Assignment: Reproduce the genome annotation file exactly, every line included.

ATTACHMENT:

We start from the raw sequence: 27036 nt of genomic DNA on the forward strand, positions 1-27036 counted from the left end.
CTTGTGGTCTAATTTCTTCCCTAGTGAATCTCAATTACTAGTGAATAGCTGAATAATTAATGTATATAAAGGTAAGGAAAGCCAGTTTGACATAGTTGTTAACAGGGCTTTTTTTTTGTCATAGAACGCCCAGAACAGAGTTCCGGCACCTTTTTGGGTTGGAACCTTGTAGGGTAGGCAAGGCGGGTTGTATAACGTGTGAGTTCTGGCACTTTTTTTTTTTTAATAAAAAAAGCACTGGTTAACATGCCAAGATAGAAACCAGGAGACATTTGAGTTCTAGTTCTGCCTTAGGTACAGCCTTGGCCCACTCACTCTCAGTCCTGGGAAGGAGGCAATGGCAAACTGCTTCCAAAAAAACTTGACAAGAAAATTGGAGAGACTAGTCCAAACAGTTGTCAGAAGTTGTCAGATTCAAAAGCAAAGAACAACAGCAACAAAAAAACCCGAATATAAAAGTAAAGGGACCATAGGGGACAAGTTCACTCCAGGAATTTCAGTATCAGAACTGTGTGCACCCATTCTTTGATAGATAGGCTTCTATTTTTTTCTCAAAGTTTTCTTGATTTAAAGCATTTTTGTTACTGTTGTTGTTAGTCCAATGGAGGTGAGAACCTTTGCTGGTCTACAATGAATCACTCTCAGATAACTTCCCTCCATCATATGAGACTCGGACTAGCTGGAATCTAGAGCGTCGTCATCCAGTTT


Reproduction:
We start from the raw sequence: 27036 nt of genomic DNA on the forward strand, positions 1-27036 counted from the left end.
CTTGTGGTCTAATTTCTTCCCTAGTGAATCTCAATTACTAGTGAATAGCTGAATAATTAATGTATATAAAGGTAAGGAAAGCCAGTTTGACATAGTTGTTAACAGGGCTTTTTTTTTGTCATAGAACGCCCAGAACAGAGTTCCGGCACCTTTTTGGGTTGGAACCTTGTAGGGTAGGCAAGGCGGGTTGTATAACGTGTGAGTTCTGGCACTTTTTTTTTTTTAATAAAAAAAGCACTGGTTAACATGCCAAGATAGAAACCAGGAGACATTTGAGTTCTAGTTCTGCCTTAGGTACAGCCTTGGCCCACTCACTCTCAGTCCTGGGAAGGAGGCAATGGCAAACTGCTTCCAAAAAAACTTGACAAGAAAATTGGAGAGACTAGTCCAAACAGTTGTCAGAAGTTGTCAGATTCAAAAGCAAAGAACAACAGCAACAAAAAAACCCGAATATAAAAGTAAAGGGACCATAGGGGACAAGTTCACTCCAGGAATTTCAGTATCAGAACTGTGTGCACCCATTCTTTGATAGATAGGCTTCTATTTTTTTCTCAAAGTTTTCTTGATTTAAAGCATTTTTGTTACTGTTGTTGTTAGTCCAATGGAGGTGAGAACCTTTGCTGGTCTACAATGAATCACTCTCAGATAACTTCCCTCCATCATATGAGACTCGGACTAGCTGGAATCTAGAGCGTCGTCATCCAGTTT